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Infect Control Hosp Epidemiol. 2010 Apr;31(4):357-64. doi: 10.1086/651096.

Hand hygiene noncompliance and the cost of hospital-acquired methicillin-resistant Staphylococcus aureus infection.

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  • 1Department of Medicine, Duke University Medical Center, Durham, North Carolina, USA.

Abstract

BACKGROUND:

Hand hygiene noncompliance is a major cause of nosocomial infection. Nosocomial infection cost data exist, but the effect of hand hygiene noncompliance is unknown.

OBJECTIVE:

To estimate methicillin-resistant Staphylococcus aureus (MRSA)-related cost of an incident of hand hygiene noncompliance by a healthcare worker during patient care.

DESIGN:

Two models were created to simulate sequential patient contacts by a hand hygiene-noncompliant healthcare worker. Model 1 involved encounters with patients of unknown MRSA status. Model 2 involved an encounter with an MRSA-colonized patient followed by an encounter with a patient of unknown MRSA status. The probability of new MRSA infection for the second patient was calculated using published data. A simulation of 1 million noncompliant events was performed. Total costs of resulting infections were aggregated and amortized over all events.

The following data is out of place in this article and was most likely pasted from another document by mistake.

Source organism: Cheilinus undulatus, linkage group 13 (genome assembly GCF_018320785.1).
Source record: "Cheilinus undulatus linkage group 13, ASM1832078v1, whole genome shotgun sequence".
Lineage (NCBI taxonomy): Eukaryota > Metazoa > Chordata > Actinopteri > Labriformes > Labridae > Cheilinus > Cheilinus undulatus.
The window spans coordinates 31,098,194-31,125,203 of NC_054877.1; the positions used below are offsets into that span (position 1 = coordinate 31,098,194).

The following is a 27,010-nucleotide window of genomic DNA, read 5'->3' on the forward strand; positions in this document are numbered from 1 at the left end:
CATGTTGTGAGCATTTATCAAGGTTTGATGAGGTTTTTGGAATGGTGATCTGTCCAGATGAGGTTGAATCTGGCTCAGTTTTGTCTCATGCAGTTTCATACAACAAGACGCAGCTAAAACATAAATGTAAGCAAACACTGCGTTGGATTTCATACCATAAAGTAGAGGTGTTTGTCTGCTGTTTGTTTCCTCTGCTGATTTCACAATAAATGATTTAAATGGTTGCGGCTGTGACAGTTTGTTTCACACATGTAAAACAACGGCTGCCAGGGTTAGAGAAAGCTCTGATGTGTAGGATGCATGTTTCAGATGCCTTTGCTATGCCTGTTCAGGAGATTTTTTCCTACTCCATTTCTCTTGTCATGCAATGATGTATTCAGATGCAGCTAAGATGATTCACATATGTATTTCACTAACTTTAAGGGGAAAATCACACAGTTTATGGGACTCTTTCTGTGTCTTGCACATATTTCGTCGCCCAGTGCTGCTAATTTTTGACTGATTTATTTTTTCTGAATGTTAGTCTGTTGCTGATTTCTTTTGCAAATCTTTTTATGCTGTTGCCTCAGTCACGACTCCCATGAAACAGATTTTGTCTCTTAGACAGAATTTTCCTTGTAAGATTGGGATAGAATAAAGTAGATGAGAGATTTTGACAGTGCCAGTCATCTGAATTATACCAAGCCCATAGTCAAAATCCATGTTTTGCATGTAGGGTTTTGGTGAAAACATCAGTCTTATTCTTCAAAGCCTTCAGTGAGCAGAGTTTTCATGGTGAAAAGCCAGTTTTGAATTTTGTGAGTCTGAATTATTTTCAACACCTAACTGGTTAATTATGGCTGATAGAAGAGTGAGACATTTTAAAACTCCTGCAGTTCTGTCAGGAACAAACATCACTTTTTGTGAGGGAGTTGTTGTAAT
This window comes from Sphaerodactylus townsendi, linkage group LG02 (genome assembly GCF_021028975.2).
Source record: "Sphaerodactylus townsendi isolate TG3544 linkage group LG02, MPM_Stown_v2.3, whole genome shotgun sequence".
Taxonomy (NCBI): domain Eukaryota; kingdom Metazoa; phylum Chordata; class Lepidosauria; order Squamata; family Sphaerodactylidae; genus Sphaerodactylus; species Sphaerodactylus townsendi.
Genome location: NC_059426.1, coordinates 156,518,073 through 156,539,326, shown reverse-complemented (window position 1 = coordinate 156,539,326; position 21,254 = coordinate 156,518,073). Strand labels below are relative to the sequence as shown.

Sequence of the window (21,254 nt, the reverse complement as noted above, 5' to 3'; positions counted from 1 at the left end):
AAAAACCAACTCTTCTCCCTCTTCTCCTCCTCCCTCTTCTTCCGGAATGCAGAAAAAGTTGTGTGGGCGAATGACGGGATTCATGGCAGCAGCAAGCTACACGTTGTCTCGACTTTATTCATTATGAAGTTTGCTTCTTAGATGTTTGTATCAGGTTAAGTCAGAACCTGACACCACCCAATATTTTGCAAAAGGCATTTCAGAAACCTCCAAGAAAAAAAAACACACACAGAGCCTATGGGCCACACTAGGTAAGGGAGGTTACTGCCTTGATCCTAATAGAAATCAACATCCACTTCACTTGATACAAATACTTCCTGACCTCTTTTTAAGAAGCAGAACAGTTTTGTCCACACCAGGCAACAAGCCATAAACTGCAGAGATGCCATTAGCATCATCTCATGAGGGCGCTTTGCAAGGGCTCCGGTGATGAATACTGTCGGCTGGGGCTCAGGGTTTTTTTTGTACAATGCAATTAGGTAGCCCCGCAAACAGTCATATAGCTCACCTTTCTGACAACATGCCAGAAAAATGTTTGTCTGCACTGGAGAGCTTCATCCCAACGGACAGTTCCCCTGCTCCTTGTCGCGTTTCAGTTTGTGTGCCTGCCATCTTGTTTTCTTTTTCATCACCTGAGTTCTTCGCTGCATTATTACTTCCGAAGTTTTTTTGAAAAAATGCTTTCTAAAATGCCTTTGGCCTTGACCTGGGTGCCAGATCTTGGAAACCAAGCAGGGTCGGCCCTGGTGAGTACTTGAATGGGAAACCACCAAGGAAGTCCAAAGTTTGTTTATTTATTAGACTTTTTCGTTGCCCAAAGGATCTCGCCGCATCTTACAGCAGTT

SETTING:

Duke University Medical Center, a 750-bed tertiary medical center in Durham, North Carolina.

RESULTS:

Model 1 was associated with 42 MRSA infections (infection rate, 0.0042%). Mean infection cost was $47,092 (95% confidence interval [CI], $26,040-$68,146); mean cost per noncompliant event was $1.98 (95% CI, $0.91-$3.04). Model 2 was associated with 980 MRSA infections (0.098%). Mean infection cost was $53,598 (95% CI, $50,098-$57,097); mean cost per noncompliant event was $52.53 (95% CI, $47.73-$57.32). A 200-bed hospital incurs $1,779,283 in annual MRSA infection-related expenses attributable to hand hygiene noncompliance. A 1.0% increase in hand hygiene compliance resulted in annual savings of $39,650 to a 200-bed hospital.

CONCLUSIONS:

Hand hygiene noncompliance is associated with significant attributable hospital costs. Minimal improvements in compliance lead to substantial savings.

PMID:
20184440
[PubMed - indexed for MEDLINE]
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